President Biden and his administration are reinterpreting what it means to promote democracy in light of its own strategic priorities. It is possible that the Biden team is prioritising international religious freedom policy to pursue a clear Christocentric approach that includes a strong defence of religious freedom, with vigour, ahead of the November vote.

In an effort to distinguish itself, the Biden administration is expanding the conceptions of secular and democracy towards a broader range of rights of a more economic and social nature in India, to gain an edge in the upcoming elections.

There is no doubt that America is founded as a democracy committed to fundamental rights protected by the rule of law. It is wrong to assume, however, that all the founding fathers were committed to an activist foreign policy designed to promote these values beyond America's shores.

In fact each country has its own unique, culturally and religiously-informed, understanding of religious freedom. For the US, this may mean human rights with American characteristics, but that does not necessarily mean that this policy should be extended to all nations.

It is fair to question if the imprecision of the US State Department's Report on International Religious Freedom for 2023 about the nature of the “secular” fosters beliefs that privilege non-religious belief systems while putting religion at a disadvantage?

Indian folk traditions typically denote a syncretic style of religious practices described to overcome the boundaries of separate Hindu or Muslim identities. Their pluralist embrace notwithstanding, these accounts of tolerance have been criticised as an ‘essentially Hindu’ perspective that runs the risk of denying Muslims difference.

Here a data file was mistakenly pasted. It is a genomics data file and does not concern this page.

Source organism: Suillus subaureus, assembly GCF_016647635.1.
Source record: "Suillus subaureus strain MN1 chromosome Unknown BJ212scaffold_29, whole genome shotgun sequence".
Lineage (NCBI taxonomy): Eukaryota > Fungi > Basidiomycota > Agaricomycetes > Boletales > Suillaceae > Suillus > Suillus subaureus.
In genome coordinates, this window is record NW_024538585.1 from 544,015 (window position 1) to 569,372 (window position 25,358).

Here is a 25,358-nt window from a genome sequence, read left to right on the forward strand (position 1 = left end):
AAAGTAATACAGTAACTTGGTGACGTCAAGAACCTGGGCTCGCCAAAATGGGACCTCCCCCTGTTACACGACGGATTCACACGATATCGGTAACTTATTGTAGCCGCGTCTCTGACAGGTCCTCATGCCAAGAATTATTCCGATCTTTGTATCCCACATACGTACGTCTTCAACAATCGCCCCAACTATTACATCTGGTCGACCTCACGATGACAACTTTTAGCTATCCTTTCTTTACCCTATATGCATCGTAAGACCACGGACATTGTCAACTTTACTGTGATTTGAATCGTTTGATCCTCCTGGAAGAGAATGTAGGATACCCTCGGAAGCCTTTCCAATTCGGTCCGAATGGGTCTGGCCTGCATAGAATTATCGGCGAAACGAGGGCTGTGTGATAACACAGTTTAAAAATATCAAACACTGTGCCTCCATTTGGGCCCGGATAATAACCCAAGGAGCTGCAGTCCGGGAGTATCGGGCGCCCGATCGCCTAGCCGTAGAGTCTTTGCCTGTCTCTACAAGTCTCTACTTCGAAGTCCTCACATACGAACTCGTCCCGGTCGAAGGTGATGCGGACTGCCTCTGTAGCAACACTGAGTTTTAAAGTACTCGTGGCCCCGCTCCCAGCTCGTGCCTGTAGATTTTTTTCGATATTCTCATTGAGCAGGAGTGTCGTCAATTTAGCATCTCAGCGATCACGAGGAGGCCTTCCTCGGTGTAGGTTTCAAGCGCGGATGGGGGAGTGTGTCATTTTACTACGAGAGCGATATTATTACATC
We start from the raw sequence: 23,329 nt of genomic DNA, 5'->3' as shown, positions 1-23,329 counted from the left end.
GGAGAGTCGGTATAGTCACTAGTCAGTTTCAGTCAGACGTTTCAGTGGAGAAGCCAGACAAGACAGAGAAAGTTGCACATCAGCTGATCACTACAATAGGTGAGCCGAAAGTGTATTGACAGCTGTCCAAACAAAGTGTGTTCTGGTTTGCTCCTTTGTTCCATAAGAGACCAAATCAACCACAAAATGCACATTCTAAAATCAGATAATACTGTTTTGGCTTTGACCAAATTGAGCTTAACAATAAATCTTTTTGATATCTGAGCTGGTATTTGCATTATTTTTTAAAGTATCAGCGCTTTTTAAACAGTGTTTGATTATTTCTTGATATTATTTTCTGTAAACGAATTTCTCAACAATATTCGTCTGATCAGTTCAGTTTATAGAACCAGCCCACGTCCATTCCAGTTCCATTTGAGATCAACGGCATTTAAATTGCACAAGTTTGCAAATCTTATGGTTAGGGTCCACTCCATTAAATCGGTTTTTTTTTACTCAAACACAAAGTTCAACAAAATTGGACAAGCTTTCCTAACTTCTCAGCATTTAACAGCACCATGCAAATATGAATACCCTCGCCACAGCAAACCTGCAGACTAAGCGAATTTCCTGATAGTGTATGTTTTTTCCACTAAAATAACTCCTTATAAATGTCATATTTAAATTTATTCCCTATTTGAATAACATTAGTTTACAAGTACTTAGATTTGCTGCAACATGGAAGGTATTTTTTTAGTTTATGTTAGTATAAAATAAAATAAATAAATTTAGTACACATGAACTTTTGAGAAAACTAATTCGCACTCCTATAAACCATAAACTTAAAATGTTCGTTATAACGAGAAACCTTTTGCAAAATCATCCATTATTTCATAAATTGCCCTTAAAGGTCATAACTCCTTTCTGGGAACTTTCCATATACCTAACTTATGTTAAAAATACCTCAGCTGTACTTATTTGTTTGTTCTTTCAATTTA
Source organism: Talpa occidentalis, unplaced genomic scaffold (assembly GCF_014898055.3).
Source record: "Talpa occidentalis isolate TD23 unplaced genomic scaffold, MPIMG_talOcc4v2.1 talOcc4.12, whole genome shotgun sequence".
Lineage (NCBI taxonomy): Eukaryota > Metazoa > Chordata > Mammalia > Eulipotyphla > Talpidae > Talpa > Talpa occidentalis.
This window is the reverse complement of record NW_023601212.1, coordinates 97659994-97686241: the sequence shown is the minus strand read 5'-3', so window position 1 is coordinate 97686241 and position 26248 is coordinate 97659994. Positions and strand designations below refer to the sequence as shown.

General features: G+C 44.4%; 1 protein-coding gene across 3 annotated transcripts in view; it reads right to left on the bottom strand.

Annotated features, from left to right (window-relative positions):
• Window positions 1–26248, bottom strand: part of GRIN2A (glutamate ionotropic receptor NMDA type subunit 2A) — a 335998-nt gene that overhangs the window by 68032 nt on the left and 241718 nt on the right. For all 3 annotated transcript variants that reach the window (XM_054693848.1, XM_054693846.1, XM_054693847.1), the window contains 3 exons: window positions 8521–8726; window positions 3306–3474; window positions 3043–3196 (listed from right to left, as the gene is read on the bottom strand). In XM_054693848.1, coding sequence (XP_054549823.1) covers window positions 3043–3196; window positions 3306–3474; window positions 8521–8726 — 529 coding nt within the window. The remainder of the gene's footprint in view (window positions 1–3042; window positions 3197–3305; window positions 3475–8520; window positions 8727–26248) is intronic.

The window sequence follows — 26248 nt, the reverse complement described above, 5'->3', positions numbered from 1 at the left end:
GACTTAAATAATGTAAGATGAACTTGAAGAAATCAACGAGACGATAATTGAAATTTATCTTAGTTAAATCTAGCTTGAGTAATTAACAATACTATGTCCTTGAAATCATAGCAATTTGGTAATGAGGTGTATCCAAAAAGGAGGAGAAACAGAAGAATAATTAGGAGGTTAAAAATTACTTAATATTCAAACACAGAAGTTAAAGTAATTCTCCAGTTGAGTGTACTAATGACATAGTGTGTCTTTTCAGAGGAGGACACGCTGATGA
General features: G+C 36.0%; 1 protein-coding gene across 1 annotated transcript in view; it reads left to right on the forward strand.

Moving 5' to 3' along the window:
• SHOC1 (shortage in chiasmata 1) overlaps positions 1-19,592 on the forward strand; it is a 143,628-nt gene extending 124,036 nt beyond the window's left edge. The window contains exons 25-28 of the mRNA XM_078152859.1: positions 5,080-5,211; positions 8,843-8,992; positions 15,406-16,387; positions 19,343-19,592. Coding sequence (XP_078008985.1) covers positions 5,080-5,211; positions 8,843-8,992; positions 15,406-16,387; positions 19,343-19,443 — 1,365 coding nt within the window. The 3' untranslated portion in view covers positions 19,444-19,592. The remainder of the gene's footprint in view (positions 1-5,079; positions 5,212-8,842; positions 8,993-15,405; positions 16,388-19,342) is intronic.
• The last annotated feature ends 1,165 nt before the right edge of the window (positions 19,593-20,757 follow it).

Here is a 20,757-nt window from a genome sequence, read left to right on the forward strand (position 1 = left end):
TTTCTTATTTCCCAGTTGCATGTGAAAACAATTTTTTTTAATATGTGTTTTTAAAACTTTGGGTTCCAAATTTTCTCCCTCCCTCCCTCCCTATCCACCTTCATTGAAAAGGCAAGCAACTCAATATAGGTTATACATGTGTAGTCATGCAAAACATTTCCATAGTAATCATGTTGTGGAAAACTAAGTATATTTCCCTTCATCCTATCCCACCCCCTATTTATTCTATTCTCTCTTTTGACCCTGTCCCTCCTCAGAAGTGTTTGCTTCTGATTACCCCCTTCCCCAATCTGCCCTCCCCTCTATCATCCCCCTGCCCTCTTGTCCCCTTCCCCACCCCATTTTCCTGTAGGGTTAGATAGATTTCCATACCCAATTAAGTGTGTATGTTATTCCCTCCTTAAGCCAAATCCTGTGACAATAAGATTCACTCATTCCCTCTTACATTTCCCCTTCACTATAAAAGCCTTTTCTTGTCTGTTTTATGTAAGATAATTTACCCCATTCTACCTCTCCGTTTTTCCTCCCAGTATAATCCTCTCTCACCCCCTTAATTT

Indian traditions possess distinctive qualities of  tolerance that provide the foundations for harmonious pluralism. Tolerance has been a recurring motif in discussions of Indian politics. Blind adherence to Western notions of secularism obscures and threatens to disrupt deep rooted indigenous resources of tolerance.

References to tolerance abound in discussions of Hinduism. In this context, tolerance often denotes a non-creedal or non-dogmatic stance, that is, in fact, praised in scholarship on religious pluralism and interfaith dialogue for its uniquely accommodating attitude to religious differences.

Secularism is prevalent in Indian public life across the political spectrum. Tolerance is a prevalent secularist ideal which provides an important narrative framework, for casting certain forms of politics, either as secular and legitimate or as destructive.

India since its independence in 1947 has been a secular state. Image credit: UnsplashIndia since its independence in 1947 has been a secular state. Image credit: Unsplash

Secularism requires definitions of ‘reasonable religion’ and ‘normal politics’, and it also helps to produce them. In India, the tolerance ideal provides the measure of the religious civility that is judged compatible with secularism, and it defines the limits of normal secular politics.

Thus, given the wide diversity of human societies, there cannot be one model of religious freedom that suits all countries. Nor can one country’s approach to religious liberty serve as a model for another if by “model” one means something that can simply be copied and transplanted. Each nation’s system is the product of its own distinctive history and circumstances.